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Sat 19 Apr 2008 04:00 AM

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Nominating the best project subcontractors

In his second article, Mukund Karnick, senior contracts advisor at Nakheel's Palm Jebel Ali, broaches the topic of Nominated Subcontractors (NSC).

In his second article, Mukund Karnick, senior contracts advisor at Nakheel's Palm Jebel Ali, broaches the topic of Nominated Subcontractors (NSC).

The benefits of introducing Nominated Subcontractors (NSC) in tenders

By introducing NSC in tenders, the client:

(a) can select the firm for nominating;

(b) is free to choose which company he wishes to use (and that decision does not have to be based on price);

(d) can make the NSC part of the contracting team by making it fully involved; and

(g) can avoid delay with proactive action in deciding price, design and selection of material.

According to FIDIC conditions, which are used widely in the UAE, the contractor shall not be under obligation to employ the NSC if he has reasonable objection against the company. The following, among others, are considered as reasonable causes for objecting.

Firstly, if the NSC, in the opinion of the contractor:

(a) does not seem to have sufficient competence, resources or financial strength;

(b) does not indemnify the contractor against negligence or misuse of goods by the NSC; or

(c) insists on signing the subcontract which does not specify that:

(i) the NSC undertakes to the contractor, such obligations as will enable it to discharge its obligations and liabilities under the main contract; or

(ii) the NSC indemnifies the contractor against and from all obligations or liabilities arising under or in connection with the main contract and from the consequences of any failure by the nominated subcontractor to perform these obligations or to fulfil these liabilities.

The possibility of the contractor not accepting the NSC because his previous experience with the company was not good can also not be ruled out.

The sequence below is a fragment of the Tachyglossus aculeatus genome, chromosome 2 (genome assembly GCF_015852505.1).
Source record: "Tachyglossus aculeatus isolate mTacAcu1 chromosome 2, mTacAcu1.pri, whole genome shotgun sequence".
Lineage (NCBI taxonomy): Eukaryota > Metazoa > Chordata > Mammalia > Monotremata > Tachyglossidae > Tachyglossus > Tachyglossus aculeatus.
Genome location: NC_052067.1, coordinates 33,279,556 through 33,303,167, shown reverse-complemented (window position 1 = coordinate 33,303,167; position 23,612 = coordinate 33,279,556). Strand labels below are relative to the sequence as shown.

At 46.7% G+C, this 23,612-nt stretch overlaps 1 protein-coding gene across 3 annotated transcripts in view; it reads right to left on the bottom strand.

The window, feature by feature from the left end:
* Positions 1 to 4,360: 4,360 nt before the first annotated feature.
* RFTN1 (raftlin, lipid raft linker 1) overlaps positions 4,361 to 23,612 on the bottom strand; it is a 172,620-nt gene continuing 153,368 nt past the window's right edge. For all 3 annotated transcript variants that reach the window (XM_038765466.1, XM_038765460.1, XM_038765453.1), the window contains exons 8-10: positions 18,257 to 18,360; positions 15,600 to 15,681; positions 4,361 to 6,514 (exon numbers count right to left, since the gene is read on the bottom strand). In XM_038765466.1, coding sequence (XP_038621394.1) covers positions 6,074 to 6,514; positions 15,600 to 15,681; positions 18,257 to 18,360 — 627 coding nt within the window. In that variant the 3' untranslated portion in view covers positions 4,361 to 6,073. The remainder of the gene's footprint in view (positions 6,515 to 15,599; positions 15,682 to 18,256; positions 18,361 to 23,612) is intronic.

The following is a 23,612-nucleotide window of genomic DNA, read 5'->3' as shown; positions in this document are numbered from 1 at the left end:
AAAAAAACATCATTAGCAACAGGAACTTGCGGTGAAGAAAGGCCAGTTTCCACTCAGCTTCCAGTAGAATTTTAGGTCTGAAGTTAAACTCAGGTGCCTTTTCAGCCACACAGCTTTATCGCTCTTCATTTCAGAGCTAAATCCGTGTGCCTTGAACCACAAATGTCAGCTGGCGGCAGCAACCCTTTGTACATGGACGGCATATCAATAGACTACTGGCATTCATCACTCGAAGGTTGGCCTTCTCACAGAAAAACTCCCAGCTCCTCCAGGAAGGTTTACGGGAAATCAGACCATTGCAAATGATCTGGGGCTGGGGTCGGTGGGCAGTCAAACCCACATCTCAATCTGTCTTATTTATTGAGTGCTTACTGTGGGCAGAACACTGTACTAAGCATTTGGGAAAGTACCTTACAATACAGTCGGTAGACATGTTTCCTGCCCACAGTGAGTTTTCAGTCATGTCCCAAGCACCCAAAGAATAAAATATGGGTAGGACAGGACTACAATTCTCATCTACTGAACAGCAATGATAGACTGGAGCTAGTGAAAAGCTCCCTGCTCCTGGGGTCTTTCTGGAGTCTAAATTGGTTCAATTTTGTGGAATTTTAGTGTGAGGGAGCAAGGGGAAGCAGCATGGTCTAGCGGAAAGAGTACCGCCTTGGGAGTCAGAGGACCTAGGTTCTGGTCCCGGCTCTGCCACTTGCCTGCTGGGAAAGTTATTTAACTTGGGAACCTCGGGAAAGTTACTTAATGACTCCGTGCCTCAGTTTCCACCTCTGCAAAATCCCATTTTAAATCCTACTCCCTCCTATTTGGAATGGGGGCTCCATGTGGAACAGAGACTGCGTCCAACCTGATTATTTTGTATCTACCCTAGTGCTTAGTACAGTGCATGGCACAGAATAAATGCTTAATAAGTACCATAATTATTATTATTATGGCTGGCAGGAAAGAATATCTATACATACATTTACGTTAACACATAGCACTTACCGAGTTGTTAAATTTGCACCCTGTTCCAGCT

The second scenario is where the NSC is not willing to accept the nomination and insists on signing a direct contract with the client, either for doubtful credibility of the contractor as paymaster, or the contractor imposing more onerous terms upon the NSC.

But the buck doesn't stop there.

The following difficulties are likely to be faced, with the contractor:

(a) refusing to pay advance payment to the NSC even though he had received it from the client;

(b) refusing to release payment for the NSC on the grounds that the client has not paid him;

(c) refusing to carry out the builder's works; and

(d) refusing to provide access, scaffolding, temporary works, etc., to facilitate the NSC work.

In all of these scenarios, it is the client who suffers because the project will be delayed and will cause a loss of income that was expected to be generated after the project was completed.

On the other hand, if there is a delay in the original nomination or in the nomination of a new subcontractor if the first one for some reason withdraws, the contractor may claim extra time and cost.

Moreover, temptation on the part of the client to select his ‘favoured' subcontractors is also likely to play a part in compromising the quality of work.

Measures to mitigate the problems have to be considered even before contemplating making the particular item a subject of a nominated subcontract (NS). Some such measures are:

(1) Restrict NS works to only those likely to be procured at a substantially cheaper price than what the contractors can quote for.

(2) Specify in the BOQ of the PS items such as a reasonable percentage of mark-up for the builder's work, attendance, coordination and profit over the PS.

The amount of such a mark-up should be extended to the total of the bill. Some clients let the tenderer suggest his own figure of the percentage mark-up in the ‘Appendix to Tender' or the BOQ without extending the amount in the total.

This leads to erroneous evaluation of the tenders. The tenders where a high percentage mark-up is quoted can be seen as the lowest priced tender against the one with the lower percentage, only because the amounts have not been extended to the total);

3) Select a NSC who will cooperate with the contractor in executing and completing the project and not act as the high and mighty ‘chosen one' answerable only to the client;

4) Refrain from resorting to favouritism or ‘other' considerations in selecting the NSC;

5) Make it imperative for the NSC to sign its subcontract on the same conditions (except the price part) as are applicable to the main contract;

6) Make it imperative that the contractor gives advance payment to the NSC if the advance he has received from the client covers that particular PS item;

7) Emphasise that payments to the NSC shall be made by the contractor and not by the client unless it is established with substantiation that the contractor has failed to do so;

8) A further palliative for the client may be of obtaining a carefully drafted collateral warranty from the NSC.

If you would like to write for Construction Week in this column, please email angela.giuffrida@itp.com

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